When sealers stumbled on a remote Southern Ocean island in 1810, Lachlan Macquarie was the recently-installed governor of New South Wales. It was natural enough that the island took his name.
Macquarie returned to Scotland and for the next few years lived a farmer's life with his mother and siblings at Oskamull, on Mull, before taking up a lieutenant's commission in 1787 in the 77th Regiment, beginning a long period in India, where he saw much active service in the struggle to gain control of the subcontinent for Britain. He also became military secretary to Jonathon Duncan, Governor of Bombay.
In 1793 he married Jane Jarvis, the youngest daughter of Thomas Jarvis, Chief Justice and Member of Council of the Island of Antigua, but their marriage was brief and childless - she died of tuberculosis at Macao, in China, in 1796.
In March1801 Macquarie was appointed deputy-adjutant-general to the 8000-strong army under Major-General David Baird, sent to Egypt to expel the French. The army saw little action, but in Alexandria Macquarie met his brother Charles, who was also a serving army officer. They discussed future plans for purchasing land on the Isle of Mull.
On 11 February 1802 Macquarie became a major with the 86th Regiment, and returned to England in 1803 to attend to financial matters and to enjoy the social whirl of London after so many years abroad. He was twice presented to the King and Queen, dined with the aristocracy, attended balls and the theatre, had his portrait painted by noted Cornish artist, John Opie, and finally, after 12 months, travelled to Scotland to visit family and friends.
On 25 April 1805 Macquarie sailed for India where he was promoted to lieutenant-colonel of the 73rd Regiment. After serving in northern India until 1806 he undertook to return to Britain carrying government despatches. After sailing from Bombay to the Persian Gulf, where he narrowly escaped drowning, he then travelled overland to London via Baghdad, Moscow, and St Petersburg.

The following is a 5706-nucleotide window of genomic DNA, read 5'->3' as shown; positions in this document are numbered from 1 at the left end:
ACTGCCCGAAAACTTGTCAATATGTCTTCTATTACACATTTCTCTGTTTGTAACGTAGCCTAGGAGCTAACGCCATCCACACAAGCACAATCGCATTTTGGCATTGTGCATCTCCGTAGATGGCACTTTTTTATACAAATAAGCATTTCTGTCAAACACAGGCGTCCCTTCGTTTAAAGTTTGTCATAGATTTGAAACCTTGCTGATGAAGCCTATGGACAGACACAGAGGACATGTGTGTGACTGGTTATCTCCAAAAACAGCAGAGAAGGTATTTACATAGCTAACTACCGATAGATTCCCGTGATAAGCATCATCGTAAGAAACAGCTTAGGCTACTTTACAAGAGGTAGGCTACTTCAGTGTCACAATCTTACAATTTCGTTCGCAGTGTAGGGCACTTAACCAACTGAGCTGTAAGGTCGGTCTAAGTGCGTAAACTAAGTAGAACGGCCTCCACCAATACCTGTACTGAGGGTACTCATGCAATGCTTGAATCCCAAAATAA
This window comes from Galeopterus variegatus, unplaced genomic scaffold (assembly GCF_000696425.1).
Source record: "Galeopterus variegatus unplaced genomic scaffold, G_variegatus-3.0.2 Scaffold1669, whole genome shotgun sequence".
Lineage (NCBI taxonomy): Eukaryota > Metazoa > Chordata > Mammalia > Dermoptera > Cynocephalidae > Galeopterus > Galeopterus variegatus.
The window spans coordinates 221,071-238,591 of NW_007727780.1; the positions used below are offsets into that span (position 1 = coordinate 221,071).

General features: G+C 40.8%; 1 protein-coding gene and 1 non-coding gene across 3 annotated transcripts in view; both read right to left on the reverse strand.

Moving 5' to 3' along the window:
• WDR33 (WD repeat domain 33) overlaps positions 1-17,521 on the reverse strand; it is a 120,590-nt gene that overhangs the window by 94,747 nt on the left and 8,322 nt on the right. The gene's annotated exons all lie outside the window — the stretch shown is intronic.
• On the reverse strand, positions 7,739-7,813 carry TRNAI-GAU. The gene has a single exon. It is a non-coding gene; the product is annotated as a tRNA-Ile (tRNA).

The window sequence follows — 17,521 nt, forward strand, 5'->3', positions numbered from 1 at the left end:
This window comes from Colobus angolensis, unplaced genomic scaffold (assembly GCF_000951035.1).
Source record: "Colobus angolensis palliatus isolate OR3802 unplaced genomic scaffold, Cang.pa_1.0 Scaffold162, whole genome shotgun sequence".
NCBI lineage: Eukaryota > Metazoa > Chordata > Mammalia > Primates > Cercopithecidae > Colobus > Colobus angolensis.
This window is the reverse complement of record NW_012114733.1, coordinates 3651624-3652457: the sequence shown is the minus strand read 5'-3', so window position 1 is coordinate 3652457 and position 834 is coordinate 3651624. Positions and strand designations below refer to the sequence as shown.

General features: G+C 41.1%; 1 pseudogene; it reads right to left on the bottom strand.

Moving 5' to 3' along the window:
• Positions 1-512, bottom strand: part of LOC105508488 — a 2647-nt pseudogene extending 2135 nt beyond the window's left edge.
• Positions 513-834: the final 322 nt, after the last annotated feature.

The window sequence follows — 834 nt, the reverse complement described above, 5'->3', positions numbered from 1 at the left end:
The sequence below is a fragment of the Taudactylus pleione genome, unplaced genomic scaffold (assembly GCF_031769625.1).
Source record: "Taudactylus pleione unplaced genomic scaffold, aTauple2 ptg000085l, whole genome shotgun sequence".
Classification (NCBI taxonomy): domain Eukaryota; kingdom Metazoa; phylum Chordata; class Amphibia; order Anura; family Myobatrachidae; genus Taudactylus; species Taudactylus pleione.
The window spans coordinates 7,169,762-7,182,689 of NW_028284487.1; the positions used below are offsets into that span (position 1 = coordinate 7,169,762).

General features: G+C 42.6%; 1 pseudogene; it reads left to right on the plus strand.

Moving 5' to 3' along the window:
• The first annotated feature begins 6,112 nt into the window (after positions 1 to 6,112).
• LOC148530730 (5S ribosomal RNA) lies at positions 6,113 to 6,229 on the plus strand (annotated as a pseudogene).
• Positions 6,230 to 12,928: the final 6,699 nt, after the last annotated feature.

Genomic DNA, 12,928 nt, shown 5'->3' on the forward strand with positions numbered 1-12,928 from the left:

Macquarie's main aim in returning to Britain was to marry his distant cousin Elizabeth Henrietta Campbell, of Airds, whom he had met in 1804 to whom he had been secretly engaged since March 1805. Elizabeth, aged 29, married Lachlan, 46, on 3 November 1807. A daughter, Jane, was born in September 1808, but died before the year's end.
In April 1809 Macquarie was appointed Governor of New South Wales, designated to take over from William Bligh (of Bounty fame), whose controversial governorship ended with the "Rum Rebellion". Lachlan and Elizabeth Macquarie sailed with the 73rd Regiment from Portsmouth in the storeship Dromedary, escorted by H.M.S Hindostan, in May 1809, arriving at Port Jackson on 28 December. He took up his commission as governor on 1 January 1810.
Macquarie understood that New South Wales (including its daughter colony Van Diemens Land) comprised settled communities as well as penal institutions. He dealt with an increase in the number of convicts sent to the colony by employing them in an ambitious program of public works and by encouraging well-behaved convicts into the wider community through tickets-of-leave.
In March 1814, after six miscarriages, Elizabeth gave birth to a son, Lachlan.
Macquarie's ticket-of-leave policy caused conflict with a group of influential local conservatives known as "exclusives", who wanted to retain established privileges. Many in this group had influential friends in English political circles, putting Macquarie under great personal strain and leading to a commission of inquiry into the state of the colony (the Bigge Commission).
In 1819 Macquarie was seriously ill, and after two unsuccessful attempts to resign was finally allowed to terminate his term as Governor and return home to defend the charges made against him. In February 1822 Macquarie, Elizabeth and seven-year-old Lachlan departed for England.
In 1822-23, worried about Elizabeth's health, Macquarie took his family, with servants and a tutor, on a grand tour through France, Italy and Switzerland. He finally returned to his Jarvisfield estate on Mull in January 1824, but had to travel to London in April 1824 to secure the pension that he had been promised. While there he suffered a kidney inflammation which rapidly became worse. He died in London on 1 July 1824, in the presence of Elizabeth and son Lachlan, aged 63.